Flagstaff mayoral candidate Paul Deasy is looking to make changes to the city government from the outside in. Unlike his opponent Charlie Odegaard, Deasy has never served as an elected official, but said he will make changes Flagstaff residents are looking for.
Although Deasy could be considered an outsider to Flagstaff City Council, he said he grew up in Flagstaff and has been an active member of the community. He is a father of four and is the president of Bridging Flagstaff, a local labor rights organization.
Deasy explained he felt like he represented the values of the Flagstaff community better than candidates running against him. He said the three values that are at the heart of his campaign are harsher stances on student housing developments, climate change goals and labor rights in the community.
“People are wanting change,” Deasy said. “We don’t want the same way of doing things and now is the time to make some change.”
Deasy is a policy analyst and currently works as a research analyst at NAU. His job is to look at statistics from existing programs and implement changes to better ensure student success. He said his work as a policy analyst has given him experience that will be extremely useful in a mayoral position.
“Right now, we have a lot of heart on city council,” Deasy said. “[There are] a lot of people who care about the community that set lofty goals like the 2030 carbon neutrality, but we don’t have those who analyze step by step how we are going to do this. We can set those goals, we can set the destination. I’ll help provide and analyze the roadmap to get there.”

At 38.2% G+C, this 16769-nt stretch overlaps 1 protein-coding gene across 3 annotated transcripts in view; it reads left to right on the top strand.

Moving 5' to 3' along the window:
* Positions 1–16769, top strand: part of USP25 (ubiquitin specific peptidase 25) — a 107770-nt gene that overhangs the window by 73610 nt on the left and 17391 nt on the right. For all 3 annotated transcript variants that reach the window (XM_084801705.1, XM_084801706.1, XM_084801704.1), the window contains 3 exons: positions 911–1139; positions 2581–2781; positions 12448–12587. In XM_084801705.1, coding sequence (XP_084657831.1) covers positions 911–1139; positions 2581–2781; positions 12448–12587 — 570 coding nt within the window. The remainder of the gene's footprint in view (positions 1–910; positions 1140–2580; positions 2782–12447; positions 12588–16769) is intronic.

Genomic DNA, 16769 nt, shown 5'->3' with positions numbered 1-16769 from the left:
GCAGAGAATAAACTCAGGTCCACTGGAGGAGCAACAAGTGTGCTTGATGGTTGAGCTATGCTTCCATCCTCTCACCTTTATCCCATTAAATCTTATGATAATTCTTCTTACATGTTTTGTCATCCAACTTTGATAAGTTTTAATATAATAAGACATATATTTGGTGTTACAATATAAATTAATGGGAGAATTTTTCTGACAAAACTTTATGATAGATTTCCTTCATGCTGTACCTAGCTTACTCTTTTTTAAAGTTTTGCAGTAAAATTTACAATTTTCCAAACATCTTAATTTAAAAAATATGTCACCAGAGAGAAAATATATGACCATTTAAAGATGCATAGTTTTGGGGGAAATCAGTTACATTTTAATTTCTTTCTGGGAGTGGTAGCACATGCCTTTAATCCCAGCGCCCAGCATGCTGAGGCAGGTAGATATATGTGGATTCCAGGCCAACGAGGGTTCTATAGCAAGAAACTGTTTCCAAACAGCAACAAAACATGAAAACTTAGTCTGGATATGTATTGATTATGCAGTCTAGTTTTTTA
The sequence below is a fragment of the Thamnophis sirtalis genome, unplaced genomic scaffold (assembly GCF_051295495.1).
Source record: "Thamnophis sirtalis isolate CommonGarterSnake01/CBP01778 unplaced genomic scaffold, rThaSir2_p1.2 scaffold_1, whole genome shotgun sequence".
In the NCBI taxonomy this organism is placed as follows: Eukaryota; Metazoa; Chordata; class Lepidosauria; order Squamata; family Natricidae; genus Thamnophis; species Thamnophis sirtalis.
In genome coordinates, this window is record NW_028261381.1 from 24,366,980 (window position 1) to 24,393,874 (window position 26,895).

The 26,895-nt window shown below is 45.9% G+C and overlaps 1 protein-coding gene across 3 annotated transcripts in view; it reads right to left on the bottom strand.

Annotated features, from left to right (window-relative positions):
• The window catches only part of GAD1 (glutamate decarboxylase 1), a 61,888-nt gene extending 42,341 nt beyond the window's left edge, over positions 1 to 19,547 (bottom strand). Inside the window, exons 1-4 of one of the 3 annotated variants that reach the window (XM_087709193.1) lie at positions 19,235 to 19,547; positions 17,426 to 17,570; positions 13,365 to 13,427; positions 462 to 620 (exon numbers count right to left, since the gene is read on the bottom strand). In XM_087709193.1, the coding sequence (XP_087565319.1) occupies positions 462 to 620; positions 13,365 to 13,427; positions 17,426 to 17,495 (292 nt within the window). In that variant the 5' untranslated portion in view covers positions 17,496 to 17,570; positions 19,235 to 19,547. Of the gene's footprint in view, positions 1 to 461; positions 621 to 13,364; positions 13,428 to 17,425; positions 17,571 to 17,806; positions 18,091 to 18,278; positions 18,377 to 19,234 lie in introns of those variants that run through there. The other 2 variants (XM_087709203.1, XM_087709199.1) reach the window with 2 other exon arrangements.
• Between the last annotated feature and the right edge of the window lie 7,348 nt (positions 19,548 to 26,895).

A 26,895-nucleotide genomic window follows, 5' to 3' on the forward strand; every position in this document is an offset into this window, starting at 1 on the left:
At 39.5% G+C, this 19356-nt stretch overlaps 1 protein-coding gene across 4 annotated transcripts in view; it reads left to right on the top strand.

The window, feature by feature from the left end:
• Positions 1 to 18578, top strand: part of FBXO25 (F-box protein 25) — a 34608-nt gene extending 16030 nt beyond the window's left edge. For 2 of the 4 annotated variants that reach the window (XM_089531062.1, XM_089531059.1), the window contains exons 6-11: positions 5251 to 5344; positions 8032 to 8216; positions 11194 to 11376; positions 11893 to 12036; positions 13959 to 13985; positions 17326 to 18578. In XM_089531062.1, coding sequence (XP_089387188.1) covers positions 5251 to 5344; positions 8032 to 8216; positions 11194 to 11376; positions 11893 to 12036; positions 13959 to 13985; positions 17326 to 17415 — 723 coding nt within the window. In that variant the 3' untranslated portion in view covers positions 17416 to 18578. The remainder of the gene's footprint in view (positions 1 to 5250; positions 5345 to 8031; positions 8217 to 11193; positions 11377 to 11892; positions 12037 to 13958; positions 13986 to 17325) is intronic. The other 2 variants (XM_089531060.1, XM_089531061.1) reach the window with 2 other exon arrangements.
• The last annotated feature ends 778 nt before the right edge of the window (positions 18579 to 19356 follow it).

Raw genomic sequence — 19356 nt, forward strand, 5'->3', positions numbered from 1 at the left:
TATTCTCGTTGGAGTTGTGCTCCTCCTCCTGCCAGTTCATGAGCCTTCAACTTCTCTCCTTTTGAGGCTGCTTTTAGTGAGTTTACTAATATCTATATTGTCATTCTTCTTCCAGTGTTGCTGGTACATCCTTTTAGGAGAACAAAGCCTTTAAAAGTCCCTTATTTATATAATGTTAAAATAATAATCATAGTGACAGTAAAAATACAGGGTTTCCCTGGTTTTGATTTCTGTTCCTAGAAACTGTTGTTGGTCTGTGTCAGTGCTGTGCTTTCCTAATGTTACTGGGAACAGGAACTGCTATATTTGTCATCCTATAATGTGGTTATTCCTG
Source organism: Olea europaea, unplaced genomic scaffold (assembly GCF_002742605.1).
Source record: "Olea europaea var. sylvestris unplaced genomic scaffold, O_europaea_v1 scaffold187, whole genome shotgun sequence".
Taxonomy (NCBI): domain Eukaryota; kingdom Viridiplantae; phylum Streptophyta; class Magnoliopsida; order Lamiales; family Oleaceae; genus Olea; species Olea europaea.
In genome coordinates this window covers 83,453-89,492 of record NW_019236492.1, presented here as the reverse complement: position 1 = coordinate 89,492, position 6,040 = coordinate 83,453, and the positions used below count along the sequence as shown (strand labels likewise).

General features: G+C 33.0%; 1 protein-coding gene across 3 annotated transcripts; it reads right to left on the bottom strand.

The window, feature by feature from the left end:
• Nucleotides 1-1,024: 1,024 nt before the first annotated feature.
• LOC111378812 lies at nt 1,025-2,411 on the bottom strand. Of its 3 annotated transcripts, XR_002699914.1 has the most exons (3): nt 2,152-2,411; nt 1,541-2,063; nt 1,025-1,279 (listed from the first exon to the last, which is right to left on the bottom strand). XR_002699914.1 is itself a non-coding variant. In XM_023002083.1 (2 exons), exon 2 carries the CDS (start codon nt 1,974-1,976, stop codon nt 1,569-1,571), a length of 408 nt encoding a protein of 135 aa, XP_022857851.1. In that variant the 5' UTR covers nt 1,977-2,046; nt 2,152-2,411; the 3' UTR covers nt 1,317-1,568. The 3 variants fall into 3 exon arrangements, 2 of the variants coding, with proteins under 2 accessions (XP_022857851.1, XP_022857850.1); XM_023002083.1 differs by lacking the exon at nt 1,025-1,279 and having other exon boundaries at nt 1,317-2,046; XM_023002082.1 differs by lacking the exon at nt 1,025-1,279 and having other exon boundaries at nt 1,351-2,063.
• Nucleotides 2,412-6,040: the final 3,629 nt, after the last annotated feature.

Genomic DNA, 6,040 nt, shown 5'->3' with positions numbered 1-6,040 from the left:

Currently, city council is made up of people from many different occupational backgrounds, such as an engineer, an educator, a community organizer and more, Deasy explained. He said he feels his analytical experience will complement the others’ skills by being able to look at evidence to change or implement policy that will enable the city to reach its goals.
Deasy said he was the last person to announce his candidacy after being urged by many community members to run for mayor. Eventually, Deasy said his wife was the one who sat him down and convinced him that the community needed him.
Austin Kerr is Deasy’s volunteer campaign coordinator who also teaches United States history at Northland Preparatory Academy. He said he thinks Deasy is the best option for Flagstaff because of the values he holds and his direct personality.
“Paul is a straight shooter,” Kerr said. “He’s to the point, he’s direct, and I appreciate that about him versus his opponent who I think is not like that. As a mayor, you need to be a straight shooter and have strong convictions.”
Deasy has many items on his agenda that pertain to fixing problems he sees in the current way the city government runs. He said these include communication issues with city council and the community, as well as transparency problems.
Currently, many leaders refer to the meeting agendas when asked about certain issues, but the agenda is not digestible to the everyday reader, Deasy explained. One of his goals is to sum up meeting agendas in a way that is understandable for everyone, and then deliver the information to the community via platforms they already use, such as YouTube, Facebook and Twitter. He said this will allow community members to know what’s going on in their local government and give them greater ability to participate in community issues they care about.